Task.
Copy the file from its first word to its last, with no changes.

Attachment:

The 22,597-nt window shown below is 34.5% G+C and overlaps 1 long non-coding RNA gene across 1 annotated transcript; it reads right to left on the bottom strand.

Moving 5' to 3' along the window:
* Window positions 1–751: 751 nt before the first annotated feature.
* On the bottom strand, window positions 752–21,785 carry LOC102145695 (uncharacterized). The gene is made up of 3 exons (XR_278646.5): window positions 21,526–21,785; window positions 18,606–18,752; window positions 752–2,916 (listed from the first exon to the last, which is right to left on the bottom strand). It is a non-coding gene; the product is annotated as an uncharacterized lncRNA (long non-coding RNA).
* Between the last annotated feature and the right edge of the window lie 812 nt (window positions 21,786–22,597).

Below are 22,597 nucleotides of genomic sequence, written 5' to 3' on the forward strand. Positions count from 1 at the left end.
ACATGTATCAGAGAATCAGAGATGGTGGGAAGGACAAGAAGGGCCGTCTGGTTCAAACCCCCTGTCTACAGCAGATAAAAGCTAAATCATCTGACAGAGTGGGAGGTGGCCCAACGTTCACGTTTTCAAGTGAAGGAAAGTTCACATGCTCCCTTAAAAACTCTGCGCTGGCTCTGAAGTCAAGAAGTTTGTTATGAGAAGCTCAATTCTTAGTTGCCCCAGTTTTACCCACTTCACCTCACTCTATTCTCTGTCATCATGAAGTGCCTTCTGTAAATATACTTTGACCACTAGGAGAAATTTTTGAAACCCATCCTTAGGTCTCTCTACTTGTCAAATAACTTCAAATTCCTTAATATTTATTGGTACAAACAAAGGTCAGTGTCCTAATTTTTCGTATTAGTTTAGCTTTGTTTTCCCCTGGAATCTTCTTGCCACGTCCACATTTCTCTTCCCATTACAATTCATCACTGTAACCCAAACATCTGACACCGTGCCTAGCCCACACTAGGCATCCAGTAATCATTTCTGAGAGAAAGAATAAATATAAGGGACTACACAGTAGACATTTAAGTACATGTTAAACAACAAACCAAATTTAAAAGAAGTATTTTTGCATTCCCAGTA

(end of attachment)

The 22,597-nt window shown below is 34.5% G+C and overlaps 1 long non-coding RNA gene across 1 annotated transcript; it reads right to left on the bottom strand.

Moving 5' to 3' along the window:
* Window positions 1–751: 751 nt before the first annotated feature.
* On the bottom strand, window positions 752–21,785 carry LOC102145695 (uncharacterized). The gene is made up of 3 exons (XR_278646.5): window positions 21,526–21,785; window positions 18,606–18,752; window positions 752–2,916 (listed from the first exon to the last, which is right to left on the bottom strand). It is a non-coding gene; the product is annotated as an uncharacterized lncRNA (long non-coding RNA).
* Between the last annotated feature and the right edge of the window lie 812 nt (window positions 21,786–22,597).

Below are 22,597 nucleotides of genomic sequence, written 5' to 3' on the forward strand. Positions count from 1 at the left end.
ACATGTATCAGAGAATCAGAGATGGTGGGAAGGACAAGAAGGGCCGTCTGGTTCAAACCCCCTGTCTACAGCAGATAAAAGCTAAATCATCTGACAGAGTGGGAGGTGGCCCAACGTTCACGTTTTCAAGTGAAGGAAAGTTCACATGCTCCCTTAAAAACTCTGCGCTGGCTCTGAAGTCAAGAAGTTTGTTATGAGAAGCTCAATTCTTAGTTGCCCCAGTTTTACCCACTTCACCTCACTCTATTCTCTGTCATCATGAAGTGCCTTCTGTAAATATACTTTGACCACTAGGAGAAATTTTTGAAACCCATCCTTAGGTCTCTCTACTTGTCAAATAACTTCAAATTCCTTAATATTTATTGGTACAAACAAAGGTCAGTGTCCTAATTTTTCGTATTAGTTTAGCTTTGTTTTCCCCTGGAATCTTCTTGCCACGTCCACATTTCTCTTCCCATTACAATTCATCACTGTAACCCAAACATCTGACACCGTGCCTAGCCCACACTAGGCATCCAGTAATCATTTCTGAGAGAAAGAATAAATATAAGGGACTACACAGTAGACATTTAAGTACATGTTAAACAACAAACCAAATTTAAAAGAAGTATTTTTGCATTCCCAGTA